But the core of the novel is the relationship between Jane and Rochester, and the book ends, apparently happily, with their marriage. I found the ending to be problematic, though, and I'm not sure that the author intended it to be so. Over the course of the novel, Rochester has proven that he is domineering, violent, moody, deceptive, and selfish; he views other people as either obstacles to or instruments of his pleasure. Can his cruelty toward his first wife be rationalized so easily (and isn't her self-inflicted death just a bit too convenient)? Has he really been chastened and reformed by his brush with mortality and by Jane's love? And is the greatest fulfillment of the intelligent, capable, and deeply-feeling heroine to be Rochester's nurse for the rest of his life? Reader, "all sorts of doubts and fears are troubling my thoughts." [16]

Charlotte Brontë's greatest novel is not Jane Eyre. The novel that in my view deserves that honor will be the subject of the next post.

Next time: "Hunger, rebellion, and rage"
Last time: "I am not like you": Gaskell's Life of Charlotte Brontë


1. Charlotte Bronte, Jane Eyre, Chapter 20
2. Jane Eyre, Chapter 4
3. Jane Eyre, Chapter 24
4. Jane Eyre, Chapter 38
5. Jane Eyre, Chapter 15
6. Jane Eyre, Chapter 37
7. Jane Eyre, Chapter 34
8. Margaret Smith, ed. Selected letters of Charlotte Bronte, Oxford University Press, 2007, Letter 44. To Ellen Nussey, 10 July 1846, pp. 76-77 (see
9. Selected letters of Charlotte Bronte, Letter 141. To Ellen Nussey, 15 December 1852, p. 212 (see
10. Selected letters of Charlotte Bronte, Letter 142. To Ellen Nussey, 18 December 1852, p. 213 (see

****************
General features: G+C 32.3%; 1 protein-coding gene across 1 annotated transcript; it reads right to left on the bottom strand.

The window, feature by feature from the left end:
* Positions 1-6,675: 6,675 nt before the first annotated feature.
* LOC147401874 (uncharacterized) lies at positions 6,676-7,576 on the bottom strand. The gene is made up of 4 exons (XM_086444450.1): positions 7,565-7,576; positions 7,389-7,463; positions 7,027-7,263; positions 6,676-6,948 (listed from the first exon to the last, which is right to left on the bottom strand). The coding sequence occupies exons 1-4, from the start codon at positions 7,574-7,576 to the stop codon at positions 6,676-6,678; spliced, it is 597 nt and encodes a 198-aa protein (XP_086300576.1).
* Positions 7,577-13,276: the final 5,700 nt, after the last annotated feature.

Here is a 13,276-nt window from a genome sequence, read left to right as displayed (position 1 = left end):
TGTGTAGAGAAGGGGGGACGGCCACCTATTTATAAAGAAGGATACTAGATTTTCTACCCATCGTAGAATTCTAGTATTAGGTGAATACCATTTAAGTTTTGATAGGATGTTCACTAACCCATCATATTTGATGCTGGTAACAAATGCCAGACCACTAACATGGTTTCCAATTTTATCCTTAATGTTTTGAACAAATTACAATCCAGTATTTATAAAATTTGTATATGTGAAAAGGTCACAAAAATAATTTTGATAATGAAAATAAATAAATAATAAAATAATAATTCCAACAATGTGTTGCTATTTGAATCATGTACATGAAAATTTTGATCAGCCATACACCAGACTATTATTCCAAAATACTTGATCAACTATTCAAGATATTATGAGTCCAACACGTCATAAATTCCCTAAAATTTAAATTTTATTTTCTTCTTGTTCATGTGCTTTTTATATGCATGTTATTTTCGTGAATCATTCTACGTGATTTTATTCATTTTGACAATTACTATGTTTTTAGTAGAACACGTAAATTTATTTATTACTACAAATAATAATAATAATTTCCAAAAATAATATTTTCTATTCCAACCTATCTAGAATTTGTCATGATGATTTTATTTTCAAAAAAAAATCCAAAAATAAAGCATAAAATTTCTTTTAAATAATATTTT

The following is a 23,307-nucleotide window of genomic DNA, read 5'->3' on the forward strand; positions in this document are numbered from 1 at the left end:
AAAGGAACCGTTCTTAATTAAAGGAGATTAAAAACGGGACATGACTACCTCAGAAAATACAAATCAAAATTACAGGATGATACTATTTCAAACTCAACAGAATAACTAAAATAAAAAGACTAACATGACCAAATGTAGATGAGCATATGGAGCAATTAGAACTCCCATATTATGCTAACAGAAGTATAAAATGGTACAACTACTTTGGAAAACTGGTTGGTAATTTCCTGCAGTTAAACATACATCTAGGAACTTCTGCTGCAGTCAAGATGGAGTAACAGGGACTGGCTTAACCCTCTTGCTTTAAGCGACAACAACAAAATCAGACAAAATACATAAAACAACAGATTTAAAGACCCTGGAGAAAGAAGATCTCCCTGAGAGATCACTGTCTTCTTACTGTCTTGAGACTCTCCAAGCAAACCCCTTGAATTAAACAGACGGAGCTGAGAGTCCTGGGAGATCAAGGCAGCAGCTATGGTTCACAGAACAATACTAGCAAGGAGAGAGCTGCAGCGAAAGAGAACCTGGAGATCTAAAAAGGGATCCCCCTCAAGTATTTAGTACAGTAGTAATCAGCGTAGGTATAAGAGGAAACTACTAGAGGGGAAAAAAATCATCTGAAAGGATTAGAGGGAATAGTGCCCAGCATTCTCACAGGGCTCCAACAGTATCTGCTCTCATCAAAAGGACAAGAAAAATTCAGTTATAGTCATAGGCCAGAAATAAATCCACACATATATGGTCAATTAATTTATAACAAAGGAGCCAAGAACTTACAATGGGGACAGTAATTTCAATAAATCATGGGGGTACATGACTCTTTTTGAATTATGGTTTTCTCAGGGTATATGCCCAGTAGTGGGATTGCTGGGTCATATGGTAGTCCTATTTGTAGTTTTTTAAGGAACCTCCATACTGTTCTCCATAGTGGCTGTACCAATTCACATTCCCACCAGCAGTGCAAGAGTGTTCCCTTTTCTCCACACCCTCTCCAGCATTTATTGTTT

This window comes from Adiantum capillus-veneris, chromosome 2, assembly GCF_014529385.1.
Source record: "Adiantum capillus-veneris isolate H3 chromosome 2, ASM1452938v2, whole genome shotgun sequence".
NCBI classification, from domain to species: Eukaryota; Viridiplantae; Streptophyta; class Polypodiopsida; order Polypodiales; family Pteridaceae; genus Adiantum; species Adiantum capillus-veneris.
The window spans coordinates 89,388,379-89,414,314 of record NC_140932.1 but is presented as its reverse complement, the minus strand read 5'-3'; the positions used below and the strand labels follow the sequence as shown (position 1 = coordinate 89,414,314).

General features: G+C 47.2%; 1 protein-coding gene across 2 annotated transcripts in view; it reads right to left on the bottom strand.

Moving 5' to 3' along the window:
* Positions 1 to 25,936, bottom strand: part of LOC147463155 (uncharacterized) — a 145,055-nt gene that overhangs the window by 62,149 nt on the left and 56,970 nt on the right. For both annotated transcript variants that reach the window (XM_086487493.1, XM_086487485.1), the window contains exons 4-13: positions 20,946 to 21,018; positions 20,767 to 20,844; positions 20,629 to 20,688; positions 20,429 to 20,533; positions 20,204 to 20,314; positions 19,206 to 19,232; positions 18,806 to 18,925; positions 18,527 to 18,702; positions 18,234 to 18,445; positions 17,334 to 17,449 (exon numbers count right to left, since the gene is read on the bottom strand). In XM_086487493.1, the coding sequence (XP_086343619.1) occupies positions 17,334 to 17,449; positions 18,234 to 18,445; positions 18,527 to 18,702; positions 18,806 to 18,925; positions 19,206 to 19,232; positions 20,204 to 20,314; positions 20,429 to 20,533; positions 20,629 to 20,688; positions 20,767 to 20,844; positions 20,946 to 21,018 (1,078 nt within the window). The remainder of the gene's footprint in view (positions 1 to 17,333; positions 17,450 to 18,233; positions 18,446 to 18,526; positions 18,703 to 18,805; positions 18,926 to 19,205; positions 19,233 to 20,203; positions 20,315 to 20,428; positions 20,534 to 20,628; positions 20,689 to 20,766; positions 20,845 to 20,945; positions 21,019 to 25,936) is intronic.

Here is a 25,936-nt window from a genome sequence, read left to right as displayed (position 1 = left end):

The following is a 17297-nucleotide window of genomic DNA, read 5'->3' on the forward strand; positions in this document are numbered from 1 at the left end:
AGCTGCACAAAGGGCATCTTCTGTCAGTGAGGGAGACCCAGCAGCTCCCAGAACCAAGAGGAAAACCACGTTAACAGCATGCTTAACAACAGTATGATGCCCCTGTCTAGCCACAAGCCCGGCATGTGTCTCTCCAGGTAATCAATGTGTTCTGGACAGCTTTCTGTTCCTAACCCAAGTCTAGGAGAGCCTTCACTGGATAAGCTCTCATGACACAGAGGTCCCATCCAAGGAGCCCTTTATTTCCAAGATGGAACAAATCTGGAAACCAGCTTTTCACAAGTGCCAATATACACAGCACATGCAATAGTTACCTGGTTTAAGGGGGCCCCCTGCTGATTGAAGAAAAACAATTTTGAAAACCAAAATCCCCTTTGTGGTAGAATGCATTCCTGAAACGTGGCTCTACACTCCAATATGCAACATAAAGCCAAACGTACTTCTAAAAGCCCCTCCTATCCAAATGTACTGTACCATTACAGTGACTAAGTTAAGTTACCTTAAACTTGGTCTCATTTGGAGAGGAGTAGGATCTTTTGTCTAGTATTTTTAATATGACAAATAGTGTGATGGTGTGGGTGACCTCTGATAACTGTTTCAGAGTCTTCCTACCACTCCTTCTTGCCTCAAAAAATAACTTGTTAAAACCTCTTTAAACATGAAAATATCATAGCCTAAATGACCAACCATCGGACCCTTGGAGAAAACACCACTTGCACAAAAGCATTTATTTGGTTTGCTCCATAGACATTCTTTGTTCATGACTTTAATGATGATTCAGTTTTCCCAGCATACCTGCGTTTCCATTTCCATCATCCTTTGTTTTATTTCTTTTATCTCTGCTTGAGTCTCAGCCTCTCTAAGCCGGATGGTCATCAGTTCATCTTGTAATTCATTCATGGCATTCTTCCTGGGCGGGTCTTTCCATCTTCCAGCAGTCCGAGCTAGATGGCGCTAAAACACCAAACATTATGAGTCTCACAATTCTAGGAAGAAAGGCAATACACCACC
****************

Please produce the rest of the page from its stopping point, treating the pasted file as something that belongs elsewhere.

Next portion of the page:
11. Selected letters of Charlotte Bronte, Letter 153. To Ellen Nussey, 11 April 1854, p. 227-228 (see
12. Selected letters of Charlotte Bronte, Letter 154. To Ellen Nussey, 15 April 1854, p. 230 (see
13. Selected letters of Charlotte Bronte, Letter 155. To George Smith, 25 April 1854, p. 231 (see
14. Selected letters of Charlotte Bronte, Letter 158. To Margaret Wooler, 10 July 1854, p. 234 (see
15. Jane Eyre, Chapter 34
16. Jane Eyre, Chapter 11

Sunday, October 5, 2014

"I am not like you": Gaskell's Life of Charlotte Brontë

Elizabeth Gaskell: The Life of Charlotte Bronte

I'm not a systematic reader. Who is, apart from Ph.D. students in English Literature? My reading is instead guided by serendipity: recommendations, reviews, fortuitous finds in bookstores.

One such fortuitous find was Elizabeth Gaskell's Life of Charlotte Brontë, discovered by chance in a used bookshop as I was looking for another book entirely. In fact, until I saw it on the shelf I was unaware of its existence. I had long meant to read Mrs. Gaskell: the BBC adaptations of her novels Cranford and Wives and Daughters were among my year-end favorites of 2011, and Cranford is #26 on the Telegraph's list of "100 novels everyone should read." And, shamefully, I had never read any of the Brontës, although Charlotte's Jane Eyre and Emily's Wuthering Heights make perennial appearances near the top of lists of the best novels (for example, ranking #2 and #3, respectively, on this 2003 list of the 50 Best Books by Women).